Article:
Code talkers en route to Okinawa, 1945

The project will start with the first sod being turned on the 21st September 2019. It has an initial budget of $8 million and is due for completion in late 2020.  The judging panel noted that the design met every one of their directives and they described Pratt’s design as “culturally resolute and spiritually engaging.”  Special mention was made of the central steel ring saying that it is “a universal and inclusive” symbol.

Pratt described the use of the ring, the drum, the eternal flame and the water as his means of ensuring the monument was representative of all Native American veterans, from Alaskan Natives through all the Native American peoples, from mainland USA through to the Hawaiian natives.

These attributes are common to all ancient cultures and are used in all Native American ceremonies.  The metal ring is intended to represent time and its infinity and transcends all tribal affiliations.

In his interview, Pratt said, “Indian people saw the circle in the sun and the moon, and they saw it in the weather, and they saw it in the seasons and the cycle of life.  The warrior’s circle of honor is timeless — it will be there 100 years from now, and it would mean the same thing.”

Code talkers at work, Australia, July 1943

In discussing the designs submitted the committee agreed that the project was a daunting task at the beginning.  Trying to honor all tribes at one time seemed an impossible task, but the committee agreed that Pratt had done a fantastic job of bringing all the significant elements together in a pleasing and culturally sensitive design.

One of the committee members, Allen Hoe, a veteran of Native Hawaiian descent, was very complimentary about the design saying,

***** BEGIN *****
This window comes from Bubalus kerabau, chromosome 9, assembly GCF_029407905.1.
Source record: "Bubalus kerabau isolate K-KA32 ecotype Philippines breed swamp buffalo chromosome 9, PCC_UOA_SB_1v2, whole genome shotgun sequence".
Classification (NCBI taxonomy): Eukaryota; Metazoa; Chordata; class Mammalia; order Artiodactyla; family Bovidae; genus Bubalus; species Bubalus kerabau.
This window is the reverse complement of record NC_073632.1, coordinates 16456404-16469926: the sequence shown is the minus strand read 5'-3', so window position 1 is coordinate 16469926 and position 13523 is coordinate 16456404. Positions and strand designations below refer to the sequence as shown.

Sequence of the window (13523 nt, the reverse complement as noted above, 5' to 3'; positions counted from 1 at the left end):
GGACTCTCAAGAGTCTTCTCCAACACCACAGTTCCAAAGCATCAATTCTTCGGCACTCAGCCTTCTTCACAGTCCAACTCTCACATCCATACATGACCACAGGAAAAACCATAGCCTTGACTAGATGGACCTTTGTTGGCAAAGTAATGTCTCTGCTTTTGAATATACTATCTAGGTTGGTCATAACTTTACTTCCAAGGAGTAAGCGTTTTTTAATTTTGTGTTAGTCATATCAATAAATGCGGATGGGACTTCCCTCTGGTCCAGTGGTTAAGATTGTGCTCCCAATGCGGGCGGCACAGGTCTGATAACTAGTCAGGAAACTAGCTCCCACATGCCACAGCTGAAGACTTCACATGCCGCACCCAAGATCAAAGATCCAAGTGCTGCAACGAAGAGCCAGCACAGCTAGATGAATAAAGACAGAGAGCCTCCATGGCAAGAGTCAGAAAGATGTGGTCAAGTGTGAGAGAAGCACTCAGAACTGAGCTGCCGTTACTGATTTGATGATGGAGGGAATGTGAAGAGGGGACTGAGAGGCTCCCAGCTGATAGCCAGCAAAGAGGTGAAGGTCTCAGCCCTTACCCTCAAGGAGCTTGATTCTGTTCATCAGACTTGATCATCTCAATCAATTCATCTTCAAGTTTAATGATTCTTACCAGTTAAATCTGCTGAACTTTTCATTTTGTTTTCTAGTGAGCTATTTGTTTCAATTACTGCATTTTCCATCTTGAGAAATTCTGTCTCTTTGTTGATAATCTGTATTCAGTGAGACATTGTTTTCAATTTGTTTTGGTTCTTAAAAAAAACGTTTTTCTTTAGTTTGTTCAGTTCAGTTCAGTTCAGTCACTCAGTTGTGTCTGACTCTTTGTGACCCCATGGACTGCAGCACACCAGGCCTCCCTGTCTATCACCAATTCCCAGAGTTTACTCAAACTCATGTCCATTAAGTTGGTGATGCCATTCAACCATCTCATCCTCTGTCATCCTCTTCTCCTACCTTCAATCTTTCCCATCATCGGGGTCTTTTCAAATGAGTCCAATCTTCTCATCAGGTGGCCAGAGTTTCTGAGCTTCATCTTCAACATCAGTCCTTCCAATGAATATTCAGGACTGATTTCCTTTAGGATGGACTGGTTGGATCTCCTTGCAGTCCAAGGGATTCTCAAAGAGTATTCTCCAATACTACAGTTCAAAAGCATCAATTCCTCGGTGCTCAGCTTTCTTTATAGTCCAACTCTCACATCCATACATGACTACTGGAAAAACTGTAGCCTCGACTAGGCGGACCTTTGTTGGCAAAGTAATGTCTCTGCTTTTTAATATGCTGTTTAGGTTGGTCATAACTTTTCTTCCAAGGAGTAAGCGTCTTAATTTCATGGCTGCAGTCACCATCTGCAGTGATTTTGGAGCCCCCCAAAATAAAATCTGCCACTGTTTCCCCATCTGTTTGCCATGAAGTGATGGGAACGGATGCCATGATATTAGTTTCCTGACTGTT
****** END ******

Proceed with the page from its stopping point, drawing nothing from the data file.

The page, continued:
“Some of the other submissions tended to try and define one element of native culture, either the dance, the headgear, et cetera, and it seemed to be inadequate [because] there’s something different in all of the native cultures.”  But I think Pratt’s circle of honor was able to pull all of that together and just go back to the basics.”

View of the Smithsonian American Indian Museum from the United States Capitol dome. Photo: Rebel At / CC-BY-SA 2.5

Not only will visitors be able to admire the beauty of the monument and sit in quiet reflection, but they will also be able to become part of the memorial.  Many Native American people will tie a small ‘prayer cloth’ onto tree branches.

This little cloth is dedicated to a specific person and is imbued with the spirit of the prayer.  When the wind blows the little cloth flutters and carries the prayer to that person.  Pratt is hoping that visitors will tie their prayer cloths to the four lances at the corners of the monument and allow the wind in Washington to send the prayers.

Allen Hoe’s son, Nainoa, was a casualty of the war in Iraq and was killed in 2005.  Hoe said that he will attend the dedication service for the memorial and will bring with him a Hawaiian prayer cloth, called a “kapa,” made from the bark of the mulberry tree.  His kapa will be presented as representative of the culture of his people on the islands and will be tied to one of the lances.